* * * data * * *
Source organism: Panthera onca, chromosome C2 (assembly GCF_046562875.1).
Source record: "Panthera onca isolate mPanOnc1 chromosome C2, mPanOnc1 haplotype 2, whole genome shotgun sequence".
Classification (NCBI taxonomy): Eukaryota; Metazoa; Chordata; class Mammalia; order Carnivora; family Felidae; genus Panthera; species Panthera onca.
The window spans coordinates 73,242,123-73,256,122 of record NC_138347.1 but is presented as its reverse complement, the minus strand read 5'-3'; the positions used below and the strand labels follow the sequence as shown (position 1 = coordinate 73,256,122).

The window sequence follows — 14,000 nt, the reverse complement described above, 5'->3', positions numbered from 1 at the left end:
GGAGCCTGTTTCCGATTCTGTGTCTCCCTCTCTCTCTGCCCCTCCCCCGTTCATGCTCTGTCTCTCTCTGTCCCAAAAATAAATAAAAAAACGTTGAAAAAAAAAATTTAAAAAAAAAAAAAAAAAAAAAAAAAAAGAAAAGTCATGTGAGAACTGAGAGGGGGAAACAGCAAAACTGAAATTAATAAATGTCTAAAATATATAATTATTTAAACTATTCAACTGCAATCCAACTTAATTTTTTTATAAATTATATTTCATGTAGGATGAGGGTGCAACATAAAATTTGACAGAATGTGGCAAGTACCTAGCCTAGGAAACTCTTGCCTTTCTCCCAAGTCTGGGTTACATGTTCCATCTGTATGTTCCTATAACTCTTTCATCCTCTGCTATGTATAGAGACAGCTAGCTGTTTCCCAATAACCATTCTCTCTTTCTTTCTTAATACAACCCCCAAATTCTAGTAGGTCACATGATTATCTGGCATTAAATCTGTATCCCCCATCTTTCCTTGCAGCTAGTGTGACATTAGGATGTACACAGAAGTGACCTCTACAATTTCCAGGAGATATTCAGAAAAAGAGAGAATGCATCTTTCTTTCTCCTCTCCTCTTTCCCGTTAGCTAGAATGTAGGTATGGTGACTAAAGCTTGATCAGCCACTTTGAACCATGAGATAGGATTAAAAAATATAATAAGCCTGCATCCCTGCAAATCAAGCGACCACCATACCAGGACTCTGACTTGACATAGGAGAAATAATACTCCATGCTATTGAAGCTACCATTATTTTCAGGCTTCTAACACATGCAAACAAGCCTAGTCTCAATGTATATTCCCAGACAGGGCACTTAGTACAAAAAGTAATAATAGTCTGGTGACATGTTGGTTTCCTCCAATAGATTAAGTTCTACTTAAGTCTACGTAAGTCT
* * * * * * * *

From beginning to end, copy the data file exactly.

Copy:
Source organism: Panthera onca, chromosome C2 (assembly GCF_046562875.1).
Source record: "Panthera onca isolate mPanOnc1 chromosome C2, mPanOnc1 haplotype 2, whole genome shotgun sequence".
Classification (NCBI taxonomy): Eukaryota; Metazoa; Chordata; class Mammalia; order Carnivora; family Felidae; genus Panthera; species Panthera onca.
The window spans coordinates 73,242,123-73,256,122 of record NC_138347.1 but is presented as its reverse complement, the minus strand read 5'-3'; the positions used below and the strand labels follow the sequence as shown (position 1 = coordinate 73,256,122).

The window sequence follows — 14,000 nt, the reverse complement described above, 5'->3', positions numbered from 1 at the left end:
GGAGCCTGTTTCCGATTCTGTGTCTCCCTCTCTCTCTGCCCCTCCCCCGTTCATGCTCTGTCTCTCTCTGTCCCAAAAATAAATAAAAAAACGTTGAAAAAAAAAATTTAAAAAAAAAAAAAAAAAAAAAAAAAAAGAAAAGTCATGTGAGAACTGAGAGGGGGAAACAGCAAAACTGAAATTAATAAATGTCTAAAATATATAATTATTTAAACTATTCAACTGCAATCCAACTTAATTTTTTTATAAATTATATTTCATGTAGGATGAGGGTGCAACATAAAATTTGACAGAATGTGGCAAGTACCTAGCCTAGGAAACTCTTGCCTTTCTCCCAAGTCTGGGTTACATGTTCCATCTGTATGTTCCTATAACTCTTTCATCCTCTGCTATGTATAGAGACAGCTAGCTGTTTCCCAATAACCATTCTCTCTTTCTTTCTTAATACAACCCCCAAATTCTAGTAGGTCACATGATTATCTGGCATTAAATCTGTATCCCCCATCTTTCCTTGCAGCTAGTGTGACATTAGGATGTACACAGAAGTGACCTCTACAATTTCCAGGAGATATTCAGAAAAAGAGAGAATGCATCTTTCTTTCTCCTCTCCTCTTTCCCGTTAGCTAGAATGTAGGTATGGTGACTAAAGCTTGATCAGCCACTTTGAACCATGAGATAGGATTAAAAAATATAATAAGCCTGCATCCCTGCAAATCAAGCGACCACCATACCAGGACTCTGACTTGACATAGGAGAAATAATACTCCATGCTATTGAAGCTACCATTATTTTCAGGCTTCTAACACATGCAAACAAGCCTAGTCTCAATGTATATTCCCAGACAGGGCACTTAGTACAAAAAGTAATAATAGTCTGGTGACATGTTGGTTTCCTCCAATAGATTAAGTTCTACTTAAGTCTACGTAAGTCT